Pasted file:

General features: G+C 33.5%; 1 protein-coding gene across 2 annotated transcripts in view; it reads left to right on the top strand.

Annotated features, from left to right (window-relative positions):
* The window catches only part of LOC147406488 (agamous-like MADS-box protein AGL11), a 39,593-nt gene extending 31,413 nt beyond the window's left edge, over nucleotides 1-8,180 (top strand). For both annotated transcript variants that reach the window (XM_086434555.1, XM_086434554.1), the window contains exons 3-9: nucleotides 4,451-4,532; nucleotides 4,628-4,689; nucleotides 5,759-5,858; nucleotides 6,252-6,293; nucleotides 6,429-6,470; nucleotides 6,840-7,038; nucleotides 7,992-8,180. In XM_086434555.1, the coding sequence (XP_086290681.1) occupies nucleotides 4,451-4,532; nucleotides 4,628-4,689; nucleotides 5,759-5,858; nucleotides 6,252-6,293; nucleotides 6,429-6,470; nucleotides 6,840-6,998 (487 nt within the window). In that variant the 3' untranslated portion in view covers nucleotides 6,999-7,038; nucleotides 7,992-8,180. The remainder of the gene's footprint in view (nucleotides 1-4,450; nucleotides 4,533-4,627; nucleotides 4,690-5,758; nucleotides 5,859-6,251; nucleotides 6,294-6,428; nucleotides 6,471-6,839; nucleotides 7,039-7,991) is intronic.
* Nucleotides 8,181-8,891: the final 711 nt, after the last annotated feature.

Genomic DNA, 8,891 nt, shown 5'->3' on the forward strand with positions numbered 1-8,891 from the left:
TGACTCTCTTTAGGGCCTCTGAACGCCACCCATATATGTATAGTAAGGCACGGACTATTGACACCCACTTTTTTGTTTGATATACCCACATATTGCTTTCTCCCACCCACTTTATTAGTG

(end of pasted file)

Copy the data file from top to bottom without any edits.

General features: G+C 33.5%; 1 protein-coding gene across 2 annotated transcripts in view; it reads left to right on the top strand.

Annotated features, from left to right (window-relative positions):
* The window catches only part of LOC147406488 (agamous-like MADS-box protein AGL11), a 39,593-nt gene extending 31,413 nt beyond the window's left edge, over nucleotides 1-8,180 (top strand). For both annotated transcript variants that reach the window (XM_086434555.1, XM_086434554.1), the window contains exons 3-9: nucleotides 4,451-4,532; nucleotides 4,628-4,689; nucleotides 5,759-5,858; nucleotides 6,252-6,293; nucleotides 6,429-6,470; nucleotides 6,840-7,038; nucleotides 7,992-8,180. In XM_086434555.1, the coding sequence (XP_086290681.1) occupies nucleotides 4,451-4,532; nucleotides 4,628-4,689; nucleotides 5,759-5,858; nucleotides 6,252-6,293; nucleotides 6,429-6,470; nucleotides 6,840-6,998 (487 nt within the window). In that variant the 3' untranslated portion in view covers nucleotides 6,999-7,038; nucleotides 7,992-8,180. The remainder of the gene's footprint in view (nucleotides 1-4,450; nucleotides 4,533-4,627; nucleotides 4,690-5,758; nucleotides 5,859-6,251; nucleotides 6,294-6,428; nucleotides 6,471-6,839; nucleotides 7,039-7,991) is intronic.
* Nucleotides 8,181-8,891: the final 711 nt, after the last annotated feature.

Genomic DNA, 8,891 nt, shown 5'->3' on the forward strand with positions numbered 1-8,891 from the left:
TGACTCTCTTTAGGGCCTCTGAACGCCACCCATATATGTATAGTAAGGCACGGACTATTGACACCCACTTTTTTGTTTGATATACCCACATATTGCTTTCTCCCACCCACTTTATTAGTG